1960 Summer Olympics
|Host city||Rome, Italy|
|Athletes||5,338 (4,727 men, 611 women)|
|Events||150 in 17 sports (23 disciplines)|
The 1960 Summer Olympics, officially known as the Games of the XVII Olympiad (Italian: Giochi della XVII Olimpiade), was an international multi-sport event that was held from August 25 to September 11, 1960, in Rome, Italy. The city of Rome had previously been awarded the administration of the 1908 Summer Olympics, but following the eruption of Mount Vesuvius in 1906, Rome had no choice but to decline and pass the honour to London.
Host city selection
On June 15, 1955, at the 50th IOC Session in Paris, France, Rome won the rights to host the 1960 Games, having beaten Brussels, Mexico City, Tokyo, Detroit, Budapest and finally Lausanne. Tokyo and Mexico City would subsequently host the proceeding 1964 and 1968 Summer Olympics respectively.
Toronto was initially interested in the bidding, but appears to have dropped out during the final phase of the bid process. This was the first of five unsuccessful attempts by Toronto to secure the Summer Olympics from then until the 2008 games.
|1960 Summer Olympics bidding results|
|City||Country||Round 1||Round 2||Round 3|
|Budapest||Hungarian People's Republic||8||1||—|
- Swedish sprint canoeist Gert Fredriksson won his sixth Olympic title.
- Fencer Aladár Gerevich of Hungary won his sixth consecutive gold medal in the team sabre event.
- The Japanese men's gymnastics team won the first of five successive golds (see 1976 Summer Olympics).
- The United States men's national basketball team—led by promising college players Walt Bellamy, Jerry Lucas, Oscar Robertson and Jerry West—captured its fifth straight Olympic gold medal.
- Danish sailor Paul Elvstrøm won his fourth straight gold medal in the Finn class. Others to emulate his performance in an individual event are Al Oerter, Carl Lewis, Michael Phelps, Kaori Icho and, if the Intercalated (Interspaced) Games of 1906 are included, Ray Ewry.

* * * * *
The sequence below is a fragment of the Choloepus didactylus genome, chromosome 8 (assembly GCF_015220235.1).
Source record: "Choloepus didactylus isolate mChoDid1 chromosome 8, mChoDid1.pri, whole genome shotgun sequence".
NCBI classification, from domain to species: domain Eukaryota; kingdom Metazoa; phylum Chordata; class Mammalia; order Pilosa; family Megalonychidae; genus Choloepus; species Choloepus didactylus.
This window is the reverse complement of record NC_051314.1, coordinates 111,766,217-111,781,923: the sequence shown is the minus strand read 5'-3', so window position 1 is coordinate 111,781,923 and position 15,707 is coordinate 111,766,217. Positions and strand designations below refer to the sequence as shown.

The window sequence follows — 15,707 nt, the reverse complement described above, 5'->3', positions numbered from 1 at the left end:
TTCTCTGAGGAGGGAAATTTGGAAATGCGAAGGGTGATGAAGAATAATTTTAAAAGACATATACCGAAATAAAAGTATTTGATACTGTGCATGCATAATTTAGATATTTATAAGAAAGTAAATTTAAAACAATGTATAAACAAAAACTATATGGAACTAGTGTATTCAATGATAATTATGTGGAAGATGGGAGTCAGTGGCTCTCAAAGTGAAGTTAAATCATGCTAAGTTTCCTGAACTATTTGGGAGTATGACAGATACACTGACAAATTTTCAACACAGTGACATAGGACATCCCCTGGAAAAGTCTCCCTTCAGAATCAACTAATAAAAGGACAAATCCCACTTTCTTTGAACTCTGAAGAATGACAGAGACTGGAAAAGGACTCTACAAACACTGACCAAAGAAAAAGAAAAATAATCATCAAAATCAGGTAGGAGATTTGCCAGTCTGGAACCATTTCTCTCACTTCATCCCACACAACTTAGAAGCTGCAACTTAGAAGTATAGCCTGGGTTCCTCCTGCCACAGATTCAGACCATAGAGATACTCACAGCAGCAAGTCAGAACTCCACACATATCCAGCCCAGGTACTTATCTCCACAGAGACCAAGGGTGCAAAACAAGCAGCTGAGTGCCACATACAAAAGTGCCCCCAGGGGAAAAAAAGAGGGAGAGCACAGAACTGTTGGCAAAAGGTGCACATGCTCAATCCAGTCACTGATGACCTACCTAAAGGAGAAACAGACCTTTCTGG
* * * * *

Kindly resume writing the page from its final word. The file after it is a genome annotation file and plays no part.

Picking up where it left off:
- German Armin Hary won the 100 metres in an Olympic record time of 10.2 seconds.
- Wilma Rudolph, a former polio patient, won three gold medals in sprint events on the track. She was acclaimed as "the fastest woman in the world".
- Jeff Farrell won two gold medals in swimming. He underwent an emergency appendectomy six days before the Olympic Trials.
- Abebe Bikila of Ethiopia won the marathon barefooted to become the first black African Olympic champion.
- Cassius Clay, later known as Muhammad Ali, won boxing's light-heavyweight gold medal. Ramon "Buddy" Carr was one of the coaches that led this team to winning gold.
- Herb Elliott, AUS, won the men's 1500 meters in one of the most dominating performances in Olympic history.
- Rafer Johnson defeated his rival and friend C.K. Yang in one of the greatest Decathlon events in Olympic history.
- Lance Larson, US, was controversially denied a 100 metres freestyle swimming gold, despite showing the best time.
- The future Constantine II, last King of Greece (abdicated and ended hybrid monarchy, 1973) won his country a gold in sailing: dragon class.
- The Pakistani Men's Field Hockey team broke a run of Indian team victories since 1928, defeating India in the final and winning Pakistan's first Olympic gold medal.
- Wrestlers Shelby Wilson, and Doug Blubaugh, who wrestled together growing up, won gold medals in their respective weight classes.
- Danish cyclist Knud Enemark Jensen collapsed during his race under the influence of Roniacol and later died in the hospital. It was the second time an athlete died in competition at the Olympics, after the death of Portuguese marathon runner Francisco Lázaro at the 1912 Summer Olympics.
- South Africa appeared in the Olympic arena for the last time under its apartheid regime. It would not be allowed to return until 1992, by when apartheid in sport was being abolished.